Week Nine: Input Devices

Built a fully functional Arduino from scratch, and measured the temperature. It’s getting hot in here!


Our assignment this week was to measure something: add a sensor to a microcontroller board that we have designed, and read it.


Up until now I was working directly with embedded C, and never with the Arduino software. This week I wanted to create a fully functional Arduino with an ATMEGA chip.

There are many “fabduino” tutorials in the lab, and most of them refer to a broken-link to Anna(?)’s stuff. Gathering information from here and there, I’ve decided to follow here with a guide the summarizes my main takeaways, problems, and solutions - in creating a working Arduino that can be programmed and then be used standalone:


Trace file

Cut file

Schematics file

I took a common Fabduino layout and removed one of the 2x2 headers, who were replaced with the two temperature sensors.

Special note: I admit I did some last-minute adjustment with MSpaint. We should be very careful when using mspaint, as it overwrites a lot of metadata on files! One important piece that is overwritten is the canvas size, or ratio in actual inches (dpi). So, if you use the file below, please note the below details (useful for fabmodules):

DPI: 1265.9

2688 x 1990 px

53.930 x 39.926 mm

2.123 x 1.572 in


Wasn’t fun. I had to re-mill because I accidentally yanked out one of the traces. After a lot of trial and error, the only tip I can provide here is to be patient with the soldering iron and wait until everything is hot, not only the pen.


There was a LOT of trial and error here, so I’ll detail step-by-step:

  • Connect FTDI cable from Fabduino to computer.
  • Connect AVR programmer (Programming failed with my fabISP, and others’ fabISPs) to your computer, and connect via ribbon to the 3x2 header. Make sure the red wire is connected to MISO.
  • Download the Arduino IDE. Install.
  • If everything is connected properly, the AVR programmer light should turn green.

This next step is tricky: Our board is a custom board and as such we need to define it in the Arduino software database. We need to locate boards.txt. In Windows, this would be in our install directory; under mac we need to find the dmg file -> right click -> show package contents -> Contents -> Java -> hardware -> arduino -> avr -> boards.txt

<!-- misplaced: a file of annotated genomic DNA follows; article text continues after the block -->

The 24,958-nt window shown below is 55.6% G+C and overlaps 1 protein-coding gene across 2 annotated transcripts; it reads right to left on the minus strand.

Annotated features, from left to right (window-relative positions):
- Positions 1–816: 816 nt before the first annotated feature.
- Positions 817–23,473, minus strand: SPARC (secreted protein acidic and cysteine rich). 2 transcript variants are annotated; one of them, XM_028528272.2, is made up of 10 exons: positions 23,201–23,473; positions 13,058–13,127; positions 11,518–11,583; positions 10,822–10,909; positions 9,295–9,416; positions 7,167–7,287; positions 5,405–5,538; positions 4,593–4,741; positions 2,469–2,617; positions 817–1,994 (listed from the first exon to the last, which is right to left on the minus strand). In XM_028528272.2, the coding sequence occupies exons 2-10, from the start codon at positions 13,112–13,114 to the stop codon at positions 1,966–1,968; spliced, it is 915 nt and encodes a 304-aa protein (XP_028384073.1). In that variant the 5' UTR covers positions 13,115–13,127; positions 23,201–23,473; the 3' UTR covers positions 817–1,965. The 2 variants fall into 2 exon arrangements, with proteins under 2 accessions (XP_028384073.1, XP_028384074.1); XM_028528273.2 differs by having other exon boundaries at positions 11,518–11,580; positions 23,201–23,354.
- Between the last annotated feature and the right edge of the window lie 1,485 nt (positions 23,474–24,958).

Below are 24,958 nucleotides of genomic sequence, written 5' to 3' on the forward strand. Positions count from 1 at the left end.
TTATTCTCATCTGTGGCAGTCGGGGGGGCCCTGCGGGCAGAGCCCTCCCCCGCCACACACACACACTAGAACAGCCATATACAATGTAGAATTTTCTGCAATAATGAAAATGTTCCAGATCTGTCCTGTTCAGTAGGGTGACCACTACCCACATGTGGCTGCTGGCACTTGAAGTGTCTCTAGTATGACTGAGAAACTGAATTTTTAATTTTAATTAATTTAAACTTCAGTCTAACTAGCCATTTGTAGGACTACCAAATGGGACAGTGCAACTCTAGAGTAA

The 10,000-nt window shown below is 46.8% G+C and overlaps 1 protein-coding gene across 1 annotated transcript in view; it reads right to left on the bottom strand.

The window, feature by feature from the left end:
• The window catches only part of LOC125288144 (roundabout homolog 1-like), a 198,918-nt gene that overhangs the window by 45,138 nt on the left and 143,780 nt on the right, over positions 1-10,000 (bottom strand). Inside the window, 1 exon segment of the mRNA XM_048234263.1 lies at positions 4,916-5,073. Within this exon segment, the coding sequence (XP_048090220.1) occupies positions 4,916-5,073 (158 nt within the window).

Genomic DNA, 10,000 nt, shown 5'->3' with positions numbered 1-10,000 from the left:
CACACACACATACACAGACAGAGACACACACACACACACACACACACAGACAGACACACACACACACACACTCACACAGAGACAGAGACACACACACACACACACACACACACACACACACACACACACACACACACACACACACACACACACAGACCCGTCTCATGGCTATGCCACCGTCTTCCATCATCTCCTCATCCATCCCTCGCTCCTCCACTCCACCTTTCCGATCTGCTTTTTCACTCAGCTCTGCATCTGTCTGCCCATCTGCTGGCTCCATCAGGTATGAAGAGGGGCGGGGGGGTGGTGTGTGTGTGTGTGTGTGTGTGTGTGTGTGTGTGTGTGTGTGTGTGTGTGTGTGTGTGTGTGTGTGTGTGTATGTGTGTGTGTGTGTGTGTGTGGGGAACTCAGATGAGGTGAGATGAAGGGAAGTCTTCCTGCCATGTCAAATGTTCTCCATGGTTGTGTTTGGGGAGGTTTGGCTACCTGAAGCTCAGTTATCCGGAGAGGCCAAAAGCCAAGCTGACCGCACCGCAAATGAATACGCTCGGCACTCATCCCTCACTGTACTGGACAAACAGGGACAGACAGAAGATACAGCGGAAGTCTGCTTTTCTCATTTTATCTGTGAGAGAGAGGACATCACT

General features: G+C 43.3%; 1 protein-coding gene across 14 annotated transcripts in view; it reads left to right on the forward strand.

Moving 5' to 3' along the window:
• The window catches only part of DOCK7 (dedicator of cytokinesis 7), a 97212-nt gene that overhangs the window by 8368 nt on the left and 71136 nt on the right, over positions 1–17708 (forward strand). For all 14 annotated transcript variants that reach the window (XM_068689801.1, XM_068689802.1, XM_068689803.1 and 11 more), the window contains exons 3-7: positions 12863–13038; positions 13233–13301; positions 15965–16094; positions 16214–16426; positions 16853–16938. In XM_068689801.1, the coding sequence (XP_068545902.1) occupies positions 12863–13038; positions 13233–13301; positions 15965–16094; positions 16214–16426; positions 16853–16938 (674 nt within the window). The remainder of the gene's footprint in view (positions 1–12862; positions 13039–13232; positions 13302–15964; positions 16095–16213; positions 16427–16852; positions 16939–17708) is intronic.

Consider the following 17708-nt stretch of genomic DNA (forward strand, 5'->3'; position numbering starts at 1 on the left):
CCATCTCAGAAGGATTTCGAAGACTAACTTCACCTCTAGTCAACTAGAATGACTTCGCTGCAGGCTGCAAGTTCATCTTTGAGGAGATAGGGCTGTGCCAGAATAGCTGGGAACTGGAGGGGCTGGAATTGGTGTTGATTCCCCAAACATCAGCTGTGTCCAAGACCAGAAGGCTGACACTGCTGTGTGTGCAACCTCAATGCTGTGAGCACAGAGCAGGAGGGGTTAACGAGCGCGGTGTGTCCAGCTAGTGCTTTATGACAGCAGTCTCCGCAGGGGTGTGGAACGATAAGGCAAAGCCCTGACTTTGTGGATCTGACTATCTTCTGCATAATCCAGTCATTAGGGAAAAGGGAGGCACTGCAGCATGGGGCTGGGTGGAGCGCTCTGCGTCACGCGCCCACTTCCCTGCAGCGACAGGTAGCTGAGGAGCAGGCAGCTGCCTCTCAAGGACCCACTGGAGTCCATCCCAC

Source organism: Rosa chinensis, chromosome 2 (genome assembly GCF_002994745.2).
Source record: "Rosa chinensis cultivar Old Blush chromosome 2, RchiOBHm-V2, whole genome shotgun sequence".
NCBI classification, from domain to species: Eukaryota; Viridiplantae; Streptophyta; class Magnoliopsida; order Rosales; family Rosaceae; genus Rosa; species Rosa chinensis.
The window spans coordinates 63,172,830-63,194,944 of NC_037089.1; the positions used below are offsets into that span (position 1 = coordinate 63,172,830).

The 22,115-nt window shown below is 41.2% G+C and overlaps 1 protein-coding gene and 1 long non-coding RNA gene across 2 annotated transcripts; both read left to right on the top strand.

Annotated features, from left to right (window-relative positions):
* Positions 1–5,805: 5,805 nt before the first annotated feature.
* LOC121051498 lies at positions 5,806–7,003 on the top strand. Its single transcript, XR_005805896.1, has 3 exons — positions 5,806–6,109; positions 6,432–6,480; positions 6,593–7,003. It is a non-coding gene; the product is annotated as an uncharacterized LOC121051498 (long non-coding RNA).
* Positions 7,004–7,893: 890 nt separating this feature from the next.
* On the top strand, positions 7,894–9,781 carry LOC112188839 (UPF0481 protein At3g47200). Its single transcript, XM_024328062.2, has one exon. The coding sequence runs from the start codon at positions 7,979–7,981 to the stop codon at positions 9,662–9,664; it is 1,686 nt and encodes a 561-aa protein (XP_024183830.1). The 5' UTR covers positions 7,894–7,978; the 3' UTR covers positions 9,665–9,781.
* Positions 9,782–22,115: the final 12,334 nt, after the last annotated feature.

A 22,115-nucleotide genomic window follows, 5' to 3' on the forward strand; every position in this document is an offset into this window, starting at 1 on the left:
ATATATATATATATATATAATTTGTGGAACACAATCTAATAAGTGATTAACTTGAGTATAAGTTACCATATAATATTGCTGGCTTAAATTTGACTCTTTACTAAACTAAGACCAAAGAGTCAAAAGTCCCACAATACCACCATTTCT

Open this file with your favorite txt editor and add the below code between any two boards:


yuval.name= Yuval's Fabduino


## Yuval's Fabduino (3.3V, 8 MHz) w/ ATmega328
## --------------------------------------------------
yuval.menu.cpu.8MHzatmega328=ATmega328 (3.3V, 8 MHz)




I had to create this from scratch, since all I could find are Fabduinos that use the 168 ATmega or a 20Mhz resonator (we’re out of stock in the lab). I also had to change the fuse configuration which required a lot of digging into the datasheet to avoid errors/warnings.

Anyhow, save boards.txt and start the Arduino program.

The only thing we need to do with the AVR programmer is to burn the bootloader. So let’s do that:

  • Tools->Board->”Yuval’s Fabduino” (that’s what we did with boards.txt!)
  • Processor: ATmega328, 3.3V, 8MHz (should be the only option)
  • Port: Select the FTDI port (this is determined by which cable you use)
  • Programmer: AVRISP mkII (the fabISP should work if you choose USBtinyISP here; none of the fabISPs that I tried worked with this)
  • Burn bootloader.

You should get 0 errors, 0 warnings, and a message that the bootloader burned successfully. Congrats! Now we no longer need the AVR programmer or the 3x2 header.


The next question is: How do we handle pins from the Arduino IDK?

This is the datasheet for the ATMEGA. On page 3, in the bottom right, I found the pinout for the package that I used.

This is the Arduino pin mapping for the ATMEGA328. Note that “Digital pin 4”, for example (what we would use as pin 4 in the Arduino tools) is not the same as Schematics Pin 4., which is actually “Digital pin 2”. Confusing? Yes.

Too confusing, that I drew a little cheat sheet for myself:



  Temperature Sensor
  For use with Yuvalduino
  Yuval Gonczarowski
  November 2016

int NTCPin = 4;
int NTCValue = 0;
int RTDPin = 3;
int RTDValue = 0;
int LEDPin = 13;

// the setup function runs once when you press reset or power the board
void setup() {
  // initialize digital pin LED_BUILTIN as an output.
  pinMode(LEDPin, OUTPUT);

// the loop function runs over and over again forever
void loop() {
  digitalWrite(LEDPin, HIGH);
  digitalWrite(LEDPin, LOW);
  NTCValue = analogRead(NTCPin);
  RTDValue = analogRead(RTDPin);
  Serial.print("The NTC / RTD Temperature is: ");
  Serial.print ('/');

Download source code here.

The LED blinks to make sure we’re alive, and we are reading the analog value of the NTC and RTD pins and printing them to screen.

When opening the comm port in room temperature settings, we see a fairly stable read:


After I place my thumb on the sensors to heat them a little bit, we see the numbers going up:


Here’s the device:


Written on November 6, 2016